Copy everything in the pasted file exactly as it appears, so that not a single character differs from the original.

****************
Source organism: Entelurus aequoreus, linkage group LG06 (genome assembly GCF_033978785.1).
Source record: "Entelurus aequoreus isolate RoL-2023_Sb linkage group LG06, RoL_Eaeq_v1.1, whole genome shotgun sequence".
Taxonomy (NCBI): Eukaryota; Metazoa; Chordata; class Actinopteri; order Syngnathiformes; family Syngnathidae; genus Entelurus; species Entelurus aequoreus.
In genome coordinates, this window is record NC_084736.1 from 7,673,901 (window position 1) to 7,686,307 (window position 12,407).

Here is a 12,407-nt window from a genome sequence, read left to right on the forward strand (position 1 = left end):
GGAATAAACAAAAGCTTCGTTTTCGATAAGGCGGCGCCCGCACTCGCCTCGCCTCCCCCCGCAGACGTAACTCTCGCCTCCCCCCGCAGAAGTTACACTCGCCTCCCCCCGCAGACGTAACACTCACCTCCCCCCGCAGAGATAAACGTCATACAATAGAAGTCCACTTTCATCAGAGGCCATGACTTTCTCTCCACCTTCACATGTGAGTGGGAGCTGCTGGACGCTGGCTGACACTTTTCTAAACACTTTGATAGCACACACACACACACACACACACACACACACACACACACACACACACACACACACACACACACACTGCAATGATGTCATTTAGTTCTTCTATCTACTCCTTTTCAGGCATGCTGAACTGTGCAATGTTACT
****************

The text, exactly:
Source organism: Entelurus aequoreus, linkage group LG06 (genome assembly GCF_033978785.1).
Source record: "Entelurus aequoreus isolate RoL-2023_Sb linkage group LG06, RoL_Eaeq_v1.1, whole genome shotgun sequence".
Taxonomy (NCBI): Eukaryota; Metazoa; Chordata; class Actinopteri; order Syngnathiformes; family Syngnathidae; genus Entelurus; species Entelurus aequoreus.
In genome coordinates, this window is record NC_084736.1 from 7,673,901 (window position 1) to 7,686,307 (window position 12,407).

Here is a 12,407-nt window from a genome sequence, read left to right on the forward strand (position 1 = left end):
GGAATAAACAAAAGCTTCGTTTTCGATAAGGCGGCGCCCGCACTCGCCTCGCCTCCCCCCGCAGACGTAACTCTCGCCTCCCCCCGCAGAAGTTACACTCGCCTCCCCCCGCAGACGTAACACTCACCTCCCCCCGCAGAGATAAACGTCATACAATAGAAGTCCACTTTCATCAGAGGCCATGACTTTCTCTCCACCTTCACATGTGAGTGGGAGCTGCTGGACGCTGGCTGACACTTTTCTAAACACTTTGATAGCACACACACACACACACACACACACACACACACACACACACACACACACACACACACACACACACTGCAATGATGTCATTTAGTTCTTCTATCTACTCCTTTTCAGGCATGCTGAACTGTGCAATGTTACT